The St. Ambrose Hymn Writing Contest

Who says conservative Lutherans don’t like contemporary Christian music in church?  We do.  It’s just that we want the contemporary Christian music to be, you know, hymns, as opposed to pop ditties.  And we do need new hymns.  Towards addressing that need, I am happy to announce that some twenty-somethings in our congregation, St. Athanasius Lutheran Church in Vienna, Virginia, have organized a major hymn-writing competition.  They have raised a $1,000 prize and have arranged for publication.  For details and for just learning about what the big deal is about hymns, check out the website:  St. Ambrose Hymn Writing Contest.

Here are the parameters of the contest:

The Challenge:

Many of the Gospel readings throughout the historic Church Year lack hymns which properly exposit their true sense. It is the purpose of this contest to provide profound and artistic hymns for such unaddressed pericopes (that is, a set of readings given for a certain day). Therefore, the challange of this contest is as follows: to compose a hymn which discerns and declares the meaning of the chosen lectionary texts and properly expresses the congregational response to the work of our Lord in the Word.

The Texts:

The hymn should concern itself with the following texts, with a focus on the gospel reading:

Zephaniah 1:7-16
1 Thessalonians 5:1-11
Matthew 25:14-30

The Prize:

The winner of the contest shall be awarded $1,000. The winning hymn will be publised by Liturgy Solutions, which will be granted first right-of-refusal to the hymn upon acceptance of the prize money.   The author/composer royalty to be paid by Liturgy Solutions will be 50% of all receipts from sales and any other profitable uses of the hymn (public performance for profit, radio broadcast, etc.).”

So the texts the hymn is supposed to elucidate deal with the Day of the Lord, Jesus coming back like a thief in the night, and the Parable of the Talents.

Yes, I have been asked to be one of the judges, but I will show no favoritism to the tunes of Bob Dylan, Gram Parsons, Bill Monroe, Hank Williams, or other artists that I can go on and on about on this blog.  (Well, if Bob Dylan enters the contest with a lectionary hymn, he might have an edge with me.)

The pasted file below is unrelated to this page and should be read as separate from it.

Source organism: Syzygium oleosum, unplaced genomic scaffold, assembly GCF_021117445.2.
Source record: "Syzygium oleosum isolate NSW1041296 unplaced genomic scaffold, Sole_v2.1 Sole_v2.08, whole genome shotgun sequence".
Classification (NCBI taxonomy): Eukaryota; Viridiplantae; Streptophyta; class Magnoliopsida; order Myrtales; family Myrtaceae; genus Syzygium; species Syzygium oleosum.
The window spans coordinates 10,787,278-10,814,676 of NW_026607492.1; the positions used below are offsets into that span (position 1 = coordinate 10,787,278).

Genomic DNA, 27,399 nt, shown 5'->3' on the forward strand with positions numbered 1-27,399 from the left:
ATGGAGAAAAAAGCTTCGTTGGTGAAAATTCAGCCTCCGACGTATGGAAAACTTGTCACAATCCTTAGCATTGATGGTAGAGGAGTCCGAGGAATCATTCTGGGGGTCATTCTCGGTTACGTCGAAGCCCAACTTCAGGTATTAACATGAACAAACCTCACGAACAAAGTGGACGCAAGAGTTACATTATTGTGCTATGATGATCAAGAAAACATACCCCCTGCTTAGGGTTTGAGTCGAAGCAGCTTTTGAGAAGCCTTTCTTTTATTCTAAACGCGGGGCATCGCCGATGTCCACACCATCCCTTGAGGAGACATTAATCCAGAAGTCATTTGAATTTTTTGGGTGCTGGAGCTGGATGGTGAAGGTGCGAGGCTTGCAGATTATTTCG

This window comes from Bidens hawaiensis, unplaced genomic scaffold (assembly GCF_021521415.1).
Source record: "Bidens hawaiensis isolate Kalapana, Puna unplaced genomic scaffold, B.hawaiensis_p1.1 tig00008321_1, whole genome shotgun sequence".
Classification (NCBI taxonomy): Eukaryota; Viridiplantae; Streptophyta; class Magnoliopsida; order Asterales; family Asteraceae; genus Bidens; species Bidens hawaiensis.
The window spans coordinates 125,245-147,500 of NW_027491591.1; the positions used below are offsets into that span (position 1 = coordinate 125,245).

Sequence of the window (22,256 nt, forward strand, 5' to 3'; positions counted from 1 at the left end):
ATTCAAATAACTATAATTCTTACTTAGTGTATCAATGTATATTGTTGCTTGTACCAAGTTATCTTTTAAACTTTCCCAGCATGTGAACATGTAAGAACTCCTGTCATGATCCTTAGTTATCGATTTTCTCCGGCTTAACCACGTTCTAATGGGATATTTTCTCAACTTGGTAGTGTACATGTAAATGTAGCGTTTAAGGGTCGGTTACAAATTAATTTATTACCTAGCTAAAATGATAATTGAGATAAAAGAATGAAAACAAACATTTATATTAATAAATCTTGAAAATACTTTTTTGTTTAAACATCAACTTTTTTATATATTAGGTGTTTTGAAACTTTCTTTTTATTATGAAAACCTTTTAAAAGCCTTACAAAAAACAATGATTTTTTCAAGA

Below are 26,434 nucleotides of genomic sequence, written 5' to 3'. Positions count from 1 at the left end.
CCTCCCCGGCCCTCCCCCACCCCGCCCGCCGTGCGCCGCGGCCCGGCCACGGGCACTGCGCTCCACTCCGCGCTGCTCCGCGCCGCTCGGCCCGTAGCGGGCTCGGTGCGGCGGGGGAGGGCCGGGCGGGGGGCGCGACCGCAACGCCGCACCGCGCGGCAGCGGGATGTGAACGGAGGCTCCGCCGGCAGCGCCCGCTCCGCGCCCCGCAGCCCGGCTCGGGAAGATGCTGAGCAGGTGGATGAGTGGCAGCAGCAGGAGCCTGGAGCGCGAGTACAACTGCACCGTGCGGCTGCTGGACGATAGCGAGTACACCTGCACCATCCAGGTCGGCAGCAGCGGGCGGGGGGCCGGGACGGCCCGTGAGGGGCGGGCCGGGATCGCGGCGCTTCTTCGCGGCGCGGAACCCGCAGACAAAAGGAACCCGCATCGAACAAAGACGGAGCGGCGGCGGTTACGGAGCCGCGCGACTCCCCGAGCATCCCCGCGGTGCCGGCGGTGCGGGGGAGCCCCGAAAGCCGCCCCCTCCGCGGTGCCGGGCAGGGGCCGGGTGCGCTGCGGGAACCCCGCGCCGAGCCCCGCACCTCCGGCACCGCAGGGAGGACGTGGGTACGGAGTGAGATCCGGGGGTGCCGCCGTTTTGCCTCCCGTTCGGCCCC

But, seriously, you can use an existing hymn tune, if you like, or you can compose your own.  The words will be key.  You know those numbers at the bottom of each page in a hymnbook?  7.7.7., 8.6.8.6, 10.10.10.10.  Those are the number of syllables in each line.  That’s important to know in writing words to go with a particular tune.

Anyway, enter!  Try it.  You need not be Lutheran to win.  There is a thousand dollar prize!  The deadline is December 1.  Maybe your hymn too will be sung in future centuries.

About Gene Veith

Professor of Literature at Patrick Henry College, the Director of the Cranach Institute at Concordia Theological Seminary, a columnist for World Magazine and TableTalk, and the author of 18 books on different facets of Christianity & Culture.

  • http://enterthevein.wordpress.com J. Dean

    Hmmm… I might try my hand at this….

  • http://enterthevein.wordpress.com J. Dean

    Hmmm… I might try my hand at this….

  • http://www.roundunvarnishedtale.blogspot.com Cheryl

    Dr. Veith, here’s a link to the Liturgy Solutions website for those who may be interested in the publisher of the winning hymn:

    http://www.liturgysolutions.com

  • http://www.roundunvarnishedtale.blogspot.com Cheryl

    Dr. Veith, here’s a link to the Liturgy Solutions website for those who may be interested in the publisher of the winning hymn:

    http://www.liturgysolutions.com

  • Joe

    “You need not be Lutheran to win. ”

    But your hymn does :)

  • Joe

    “You need not be Lutheran to win. ”

    But your hymn does :)

  • SKPeterson

    Joe @ 3 – Many great Anglican hymns are Lutheran that way. ;)

  • SKPeterson

    Joe @ 3 – Many great Anglican hymns are Lutheran that way. ;)

  • Debra Aho

    I would like to do this. Is there a simple explanation of how to make sure the way it’s done is correct? Thank you. I still love the hymns and wish I could hear them more at church and on the radio. God bless you. Deb

  • Debra Aho

    I would like to do this. Is there a simple explanation of how to make sure the way it’s done is correct? Thank you. I still love the hymns and wish I could hear them more at church and on the radio. God bless you. Deb

  • SKPeterson

    Debra @ 5 – If you follow the link above, you can go to page on the website there that explains the rules and limitations.

  • SKPeterson

    Debra @ 5 – If you follow the link above, you can go to page on the website there that explains the rules and limitations.


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